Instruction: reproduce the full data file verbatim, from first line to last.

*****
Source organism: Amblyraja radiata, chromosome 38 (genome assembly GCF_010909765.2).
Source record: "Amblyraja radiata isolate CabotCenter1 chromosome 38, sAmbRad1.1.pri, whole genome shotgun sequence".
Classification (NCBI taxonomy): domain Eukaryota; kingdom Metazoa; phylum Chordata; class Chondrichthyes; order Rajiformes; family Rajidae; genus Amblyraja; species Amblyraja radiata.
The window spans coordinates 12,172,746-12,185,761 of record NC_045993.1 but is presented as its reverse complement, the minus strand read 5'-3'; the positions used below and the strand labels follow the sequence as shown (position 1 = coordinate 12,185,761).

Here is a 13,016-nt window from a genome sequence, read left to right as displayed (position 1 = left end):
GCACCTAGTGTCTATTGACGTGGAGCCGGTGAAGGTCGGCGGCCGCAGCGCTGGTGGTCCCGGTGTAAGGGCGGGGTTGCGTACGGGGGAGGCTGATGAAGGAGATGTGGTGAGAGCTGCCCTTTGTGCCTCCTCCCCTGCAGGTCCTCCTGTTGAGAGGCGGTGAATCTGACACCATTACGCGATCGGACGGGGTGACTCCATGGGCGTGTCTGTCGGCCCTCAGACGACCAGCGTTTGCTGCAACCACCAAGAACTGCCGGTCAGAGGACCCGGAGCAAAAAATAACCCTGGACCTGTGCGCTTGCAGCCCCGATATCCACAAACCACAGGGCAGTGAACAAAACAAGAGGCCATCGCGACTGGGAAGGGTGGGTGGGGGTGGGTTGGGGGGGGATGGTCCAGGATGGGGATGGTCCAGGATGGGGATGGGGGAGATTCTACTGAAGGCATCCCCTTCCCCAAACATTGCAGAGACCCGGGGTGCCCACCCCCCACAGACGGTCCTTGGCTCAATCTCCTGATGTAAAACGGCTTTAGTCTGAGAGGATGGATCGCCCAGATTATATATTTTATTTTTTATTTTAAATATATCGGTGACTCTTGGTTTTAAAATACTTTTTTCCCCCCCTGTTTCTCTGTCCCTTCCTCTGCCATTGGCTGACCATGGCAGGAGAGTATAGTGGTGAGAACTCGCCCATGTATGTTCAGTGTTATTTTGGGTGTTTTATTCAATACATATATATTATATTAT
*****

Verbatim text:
Source organism: Amblyraja radiata, chromosome 38 (genome assembly GCF_010909765.2).
Source record: "Amblyraja radiata isolate CabotCenter1 chromosome 38, sAmbRad1.1.pri, whole genome shotgun sequence".
Classification (NCBI taxonomy): domain Eukaryota; kingdom Metazoa; phylum Chordata; class Chondrichthyes; order Rajiformes; family Rajidae; genus Amblyraja; species Amblyraja radiata.
The window spans coordinates 12,172,746-12,185,761 of record NC_045993.1 but is presented as its reverse complement, the minus strand read 5'-3'; the positions used below and the strand labels follow the sequence as shown (position 1 = coordinate 12,185,761).

Here is a 13,016-nt window from a genome sequence, read left to right as displayed (position 1 = left end):
GCACCTAGTGTCTATTGACGTGGAGCCGGTGAAGGTCGGCGGCCGCAGCGCTGGTGGTCCCGGTGTAAGGGCGGGGTTGCGTACGGGGGAGGCTGATGAAGGAGATGTGGTGAGAGCTGCCCTTTGTGCCTCCTCCCCTGCAGGTCCTCCTGTTGAGAGGCGGTGAATCTGACACCATTACGCGATCGGACGGGGTGACTCCATGGGCGTGTCTGTCGGCCCTCAGACGACCAGCGTTTGCTGCAACCACCAAGAACTGCCGGTCAGAGGACCCGGAGCAAAAAATAACCCTGGACCTGTGCGCTTGCAGCCCCGATATCCACAAACCACAGGGCAGTGAACAAAACAAGAGGCCATCGCGACTGGGAAGGGTGGGTGGGGGTGGGTTGGGGGGGGATGGTCCAGGATGGGGATGGTCCAGGATGGGGATGGGGGAGATTCTACTGAAGGCATCCCCTTCCCCAAACATTGCAGAGACCCGGGGTGCCCACCCCCCACAGACGGTCCTTGGCTCAATCTCCTGATGTAAAACGGCTTTAGTCTGAGAGGATGGATCGCCCAGATTATATATTTTATTTTTTATTTTAAATATATCGGTGACTCTTGGTTTTAAAATACTTTTTTCCCCCCCTGTTTCTCTGTCCCTTCCTCTGCCATTGGCTGACCATGGCAGGAGAGTATAGTGGTGAGAACTCGCCCATGTATGTTCAGTGTTATTTTGGGTGTTTTATTCAATACATATATATTATATTAT